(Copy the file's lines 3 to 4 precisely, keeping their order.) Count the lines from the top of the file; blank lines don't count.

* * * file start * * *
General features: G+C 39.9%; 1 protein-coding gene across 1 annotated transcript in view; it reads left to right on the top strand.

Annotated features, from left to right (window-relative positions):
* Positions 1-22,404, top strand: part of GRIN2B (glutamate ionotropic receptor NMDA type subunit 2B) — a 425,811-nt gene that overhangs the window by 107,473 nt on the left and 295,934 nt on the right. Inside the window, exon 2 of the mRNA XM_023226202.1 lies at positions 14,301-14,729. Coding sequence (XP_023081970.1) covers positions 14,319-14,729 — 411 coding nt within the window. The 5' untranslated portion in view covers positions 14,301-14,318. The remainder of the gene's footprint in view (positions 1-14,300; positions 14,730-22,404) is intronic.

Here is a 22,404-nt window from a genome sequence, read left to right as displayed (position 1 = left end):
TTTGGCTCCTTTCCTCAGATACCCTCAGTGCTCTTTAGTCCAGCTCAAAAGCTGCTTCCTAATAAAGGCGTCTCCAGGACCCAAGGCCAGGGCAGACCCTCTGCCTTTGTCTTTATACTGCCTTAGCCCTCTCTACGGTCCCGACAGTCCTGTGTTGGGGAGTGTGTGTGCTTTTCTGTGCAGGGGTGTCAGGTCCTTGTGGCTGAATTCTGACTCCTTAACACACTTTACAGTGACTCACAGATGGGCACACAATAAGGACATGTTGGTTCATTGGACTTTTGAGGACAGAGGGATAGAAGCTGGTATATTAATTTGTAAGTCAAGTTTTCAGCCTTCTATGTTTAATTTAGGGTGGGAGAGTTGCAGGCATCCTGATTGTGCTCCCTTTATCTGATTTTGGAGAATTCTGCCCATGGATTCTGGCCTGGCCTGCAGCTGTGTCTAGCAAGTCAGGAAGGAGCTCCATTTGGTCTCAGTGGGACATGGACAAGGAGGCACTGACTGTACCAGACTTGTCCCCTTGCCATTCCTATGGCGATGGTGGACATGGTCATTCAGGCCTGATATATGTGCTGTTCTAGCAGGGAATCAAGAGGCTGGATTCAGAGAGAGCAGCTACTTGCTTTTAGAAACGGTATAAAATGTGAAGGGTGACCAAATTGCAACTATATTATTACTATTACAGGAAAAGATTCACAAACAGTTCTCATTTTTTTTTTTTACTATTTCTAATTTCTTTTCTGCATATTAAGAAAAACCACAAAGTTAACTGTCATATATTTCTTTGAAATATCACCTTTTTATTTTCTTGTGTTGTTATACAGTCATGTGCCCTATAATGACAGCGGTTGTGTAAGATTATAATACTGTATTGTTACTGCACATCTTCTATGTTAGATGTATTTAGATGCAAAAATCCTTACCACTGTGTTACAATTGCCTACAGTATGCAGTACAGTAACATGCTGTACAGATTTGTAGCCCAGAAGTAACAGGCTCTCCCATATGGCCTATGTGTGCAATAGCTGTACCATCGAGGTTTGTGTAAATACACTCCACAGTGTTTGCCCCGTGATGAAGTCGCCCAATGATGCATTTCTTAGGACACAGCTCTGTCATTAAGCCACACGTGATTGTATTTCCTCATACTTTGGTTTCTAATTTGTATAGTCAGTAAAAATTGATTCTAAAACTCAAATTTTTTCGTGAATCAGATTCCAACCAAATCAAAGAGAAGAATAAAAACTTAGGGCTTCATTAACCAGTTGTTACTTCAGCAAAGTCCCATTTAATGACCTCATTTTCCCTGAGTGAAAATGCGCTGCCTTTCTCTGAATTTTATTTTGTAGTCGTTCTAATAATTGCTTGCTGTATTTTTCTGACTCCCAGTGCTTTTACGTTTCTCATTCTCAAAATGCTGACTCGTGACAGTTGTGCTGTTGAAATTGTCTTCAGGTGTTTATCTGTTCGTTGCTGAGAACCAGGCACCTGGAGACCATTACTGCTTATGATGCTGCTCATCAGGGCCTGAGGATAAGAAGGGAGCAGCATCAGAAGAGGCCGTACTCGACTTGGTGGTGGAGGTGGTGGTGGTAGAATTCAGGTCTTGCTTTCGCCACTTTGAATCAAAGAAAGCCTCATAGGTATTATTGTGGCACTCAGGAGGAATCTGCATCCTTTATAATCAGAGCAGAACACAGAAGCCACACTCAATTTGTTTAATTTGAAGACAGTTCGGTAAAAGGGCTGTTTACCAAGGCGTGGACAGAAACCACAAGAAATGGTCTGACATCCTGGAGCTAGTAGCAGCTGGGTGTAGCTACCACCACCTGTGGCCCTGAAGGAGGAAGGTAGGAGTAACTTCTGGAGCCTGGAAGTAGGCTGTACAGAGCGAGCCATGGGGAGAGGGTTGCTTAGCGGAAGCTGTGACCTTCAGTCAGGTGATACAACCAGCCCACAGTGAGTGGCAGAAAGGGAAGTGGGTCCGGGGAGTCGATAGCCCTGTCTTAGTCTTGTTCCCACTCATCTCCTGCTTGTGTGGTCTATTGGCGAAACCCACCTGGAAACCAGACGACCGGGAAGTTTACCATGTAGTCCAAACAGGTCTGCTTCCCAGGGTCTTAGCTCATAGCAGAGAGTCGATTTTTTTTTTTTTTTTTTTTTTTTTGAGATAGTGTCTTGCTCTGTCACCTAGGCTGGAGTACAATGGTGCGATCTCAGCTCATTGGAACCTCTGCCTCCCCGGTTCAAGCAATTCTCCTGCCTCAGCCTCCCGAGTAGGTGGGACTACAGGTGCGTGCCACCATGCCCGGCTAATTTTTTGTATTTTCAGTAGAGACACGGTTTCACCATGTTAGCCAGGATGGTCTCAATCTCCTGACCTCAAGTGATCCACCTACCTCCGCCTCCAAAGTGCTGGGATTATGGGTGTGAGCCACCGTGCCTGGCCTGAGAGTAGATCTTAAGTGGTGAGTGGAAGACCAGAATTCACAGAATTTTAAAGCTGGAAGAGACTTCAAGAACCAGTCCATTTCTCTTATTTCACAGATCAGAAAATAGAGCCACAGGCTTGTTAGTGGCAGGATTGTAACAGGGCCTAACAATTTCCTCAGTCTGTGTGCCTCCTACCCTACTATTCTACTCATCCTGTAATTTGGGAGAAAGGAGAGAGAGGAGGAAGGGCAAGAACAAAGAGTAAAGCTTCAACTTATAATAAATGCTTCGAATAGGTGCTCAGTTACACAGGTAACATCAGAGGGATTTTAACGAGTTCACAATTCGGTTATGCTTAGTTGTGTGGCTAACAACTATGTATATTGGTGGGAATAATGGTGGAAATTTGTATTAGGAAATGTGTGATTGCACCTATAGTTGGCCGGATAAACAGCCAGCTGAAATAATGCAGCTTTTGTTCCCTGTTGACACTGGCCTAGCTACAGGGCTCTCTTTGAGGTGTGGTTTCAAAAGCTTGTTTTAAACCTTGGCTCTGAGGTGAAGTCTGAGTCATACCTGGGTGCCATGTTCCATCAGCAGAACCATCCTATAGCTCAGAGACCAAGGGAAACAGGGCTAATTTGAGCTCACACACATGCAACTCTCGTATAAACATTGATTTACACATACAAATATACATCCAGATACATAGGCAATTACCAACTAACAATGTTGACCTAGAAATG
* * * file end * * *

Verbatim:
* Positions 1-22,404, top strand: part of GRIN2B (glutamate ionotropic receptor NMDA type subunit 2B) — a 425,811-nt gene that overhangs the window by 107,473 nt on the left and 295,934 nt on the right. Inside the window, exon 2 of the mRNA XM_023226202.1 lies at positions 14,301-14,729. Coding sequence (XP_023081970.1) covers positions 14,319-14,729 — 411 coding nt within the window. The 5' untranslated portion in view covers positions 14,301-14,318. The remainder of the gene's footprint in view (positions 1-14,300; positions 14,730-22,404) is intronic.

Here is a 22,404-nt window from a genome sequence, read left to right as displayed (position 1 = left end):